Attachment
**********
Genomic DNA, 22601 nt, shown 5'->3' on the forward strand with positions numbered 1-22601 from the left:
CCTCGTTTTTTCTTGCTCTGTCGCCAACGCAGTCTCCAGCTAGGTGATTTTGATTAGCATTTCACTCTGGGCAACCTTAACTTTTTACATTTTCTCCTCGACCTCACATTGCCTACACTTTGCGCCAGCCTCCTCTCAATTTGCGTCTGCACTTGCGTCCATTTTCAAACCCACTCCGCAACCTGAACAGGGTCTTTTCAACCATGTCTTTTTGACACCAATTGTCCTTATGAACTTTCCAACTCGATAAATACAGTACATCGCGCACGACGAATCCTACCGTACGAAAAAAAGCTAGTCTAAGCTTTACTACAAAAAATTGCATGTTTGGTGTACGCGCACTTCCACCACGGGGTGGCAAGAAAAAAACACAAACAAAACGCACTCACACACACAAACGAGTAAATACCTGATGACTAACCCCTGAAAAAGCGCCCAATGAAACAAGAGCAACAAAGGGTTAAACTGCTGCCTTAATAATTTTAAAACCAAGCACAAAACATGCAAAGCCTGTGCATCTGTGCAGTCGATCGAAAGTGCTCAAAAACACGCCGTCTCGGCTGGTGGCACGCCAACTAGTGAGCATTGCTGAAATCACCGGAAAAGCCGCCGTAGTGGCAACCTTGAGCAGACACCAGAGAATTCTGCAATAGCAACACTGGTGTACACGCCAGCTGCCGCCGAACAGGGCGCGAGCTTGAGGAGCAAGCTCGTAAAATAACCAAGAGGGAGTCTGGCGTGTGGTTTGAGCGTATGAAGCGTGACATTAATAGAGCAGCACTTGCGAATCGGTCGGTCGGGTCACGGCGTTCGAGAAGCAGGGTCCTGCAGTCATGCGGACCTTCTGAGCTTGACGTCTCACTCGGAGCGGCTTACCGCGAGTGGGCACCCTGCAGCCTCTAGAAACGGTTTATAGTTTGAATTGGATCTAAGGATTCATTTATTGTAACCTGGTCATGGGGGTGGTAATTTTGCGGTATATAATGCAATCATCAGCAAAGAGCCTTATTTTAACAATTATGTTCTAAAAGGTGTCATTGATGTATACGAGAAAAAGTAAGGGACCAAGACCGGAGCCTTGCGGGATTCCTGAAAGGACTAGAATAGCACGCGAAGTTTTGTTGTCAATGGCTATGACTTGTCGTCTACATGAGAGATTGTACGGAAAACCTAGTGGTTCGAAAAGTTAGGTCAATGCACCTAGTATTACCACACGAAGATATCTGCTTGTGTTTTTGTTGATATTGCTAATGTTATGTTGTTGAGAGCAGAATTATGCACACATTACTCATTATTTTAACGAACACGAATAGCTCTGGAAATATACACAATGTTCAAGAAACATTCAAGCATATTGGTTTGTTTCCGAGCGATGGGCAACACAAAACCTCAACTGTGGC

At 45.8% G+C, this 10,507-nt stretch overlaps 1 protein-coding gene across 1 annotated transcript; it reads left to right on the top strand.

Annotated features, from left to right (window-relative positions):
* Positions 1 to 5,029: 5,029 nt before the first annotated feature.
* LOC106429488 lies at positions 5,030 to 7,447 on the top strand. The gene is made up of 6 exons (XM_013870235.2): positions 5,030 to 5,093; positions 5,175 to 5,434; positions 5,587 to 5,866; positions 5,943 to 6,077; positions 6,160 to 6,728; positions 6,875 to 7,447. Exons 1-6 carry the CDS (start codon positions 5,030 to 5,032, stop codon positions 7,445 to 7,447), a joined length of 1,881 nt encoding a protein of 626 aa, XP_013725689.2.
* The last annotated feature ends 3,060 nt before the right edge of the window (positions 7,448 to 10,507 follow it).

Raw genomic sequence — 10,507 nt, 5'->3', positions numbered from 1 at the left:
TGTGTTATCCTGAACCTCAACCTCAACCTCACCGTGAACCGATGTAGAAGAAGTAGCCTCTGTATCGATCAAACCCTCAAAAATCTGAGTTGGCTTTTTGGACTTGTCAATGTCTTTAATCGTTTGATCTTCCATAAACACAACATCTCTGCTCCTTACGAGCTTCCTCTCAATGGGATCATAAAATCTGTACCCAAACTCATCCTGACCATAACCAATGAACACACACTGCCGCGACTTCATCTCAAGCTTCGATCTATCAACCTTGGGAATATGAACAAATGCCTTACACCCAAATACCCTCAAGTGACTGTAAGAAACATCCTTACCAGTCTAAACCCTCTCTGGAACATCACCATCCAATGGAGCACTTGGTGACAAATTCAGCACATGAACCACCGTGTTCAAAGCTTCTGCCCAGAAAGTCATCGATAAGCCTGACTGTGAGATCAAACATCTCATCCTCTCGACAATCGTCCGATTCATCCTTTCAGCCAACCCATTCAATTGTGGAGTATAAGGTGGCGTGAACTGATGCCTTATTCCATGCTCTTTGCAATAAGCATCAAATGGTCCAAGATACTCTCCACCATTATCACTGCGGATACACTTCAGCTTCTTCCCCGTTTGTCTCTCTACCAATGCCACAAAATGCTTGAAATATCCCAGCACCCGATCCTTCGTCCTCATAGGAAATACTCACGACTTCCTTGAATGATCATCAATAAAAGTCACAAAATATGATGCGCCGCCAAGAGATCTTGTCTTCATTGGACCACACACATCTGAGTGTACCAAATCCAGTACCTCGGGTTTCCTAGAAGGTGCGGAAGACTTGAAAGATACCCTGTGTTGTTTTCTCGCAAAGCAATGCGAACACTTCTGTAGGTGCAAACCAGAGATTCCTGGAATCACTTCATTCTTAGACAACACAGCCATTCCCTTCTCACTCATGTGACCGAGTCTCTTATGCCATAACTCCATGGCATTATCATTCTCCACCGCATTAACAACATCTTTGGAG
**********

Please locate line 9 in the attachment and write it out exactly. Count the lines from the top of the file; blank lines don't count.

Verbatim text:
TGTGTTATCCTGAACCTCAACCTCAACCTCACCGTGAACCGATGTAGAAGAAGTAGCCTCTGTATCGATCAAACCCTCAAAAATCTGAGTTGGCTTTTTGGACTTGTCAATGTCTTTAATCGTTTGATCTTCCATAAACACAACATCTCTGCTCCTTACGAGCTTCCTCTCAATGGGATCATAAAATCTGTACCCAAACTCATCCTGACCATAACCAATGAACACACACTGCCGCGACTTCATCTCAAGCTTCGATCTATCAACCTTGGGAATATGAACAAATGCCTTACACCCAAATACCCTCAAGTGACTGTAAGAAACATCCTTACCAGTCTAAACCCTCTCTGGAACATCACCATCCAATGGAGCACTTGGTGACAAATTCAGCACATGAACCACCGTGTTCAAAGCTTCTGCCCAGAAAGTCATCGATAAGCCTGACTGTGAGATCAAACATCTCATCCTCTCGACAATCGTCCGATTCATCCTTTCAGCCAACCCATTCAATTGTGGAGTATAAGGTGGCGTGAACTGATGCCTTATTCCATGCTCTTTGCAATAAGCATCAAATGGTCCAAGATACTCTCCACCATTATCACTGCGGATACACTTCAGCTTCTTCCCCGTTTGTCTCTCTACCAATGCCACAAAATGCTTGAAATATCCCAGCACCCGATCCTTCGTCCTCATAGGAAATACTCACGACTTCCTTGAATGATCATCAATAAAAGTCACAAAATATGATGCGCCGCCAAGAGATCTTGTCTTCATTGGACCACACACATCTGAGTGTACCAAATCCAGTACCTCGGGTTTCCTAGAAGGTGCGGAAGACTTGAAAGATACCCTGTGTTGTTTTCTCGCAAAGCAATGCGAACACTTCTGTAGGTGCAAACCAGAGATTCCTGGAATCACTTCATTCTTAGACAACACAGCCATTCCCTTCTCACTCATGTGACCGAGTCTCTTATGCCATAACTCCATGGCATTATCATTCTCCACCGCATTAACAACATCTTTGGAG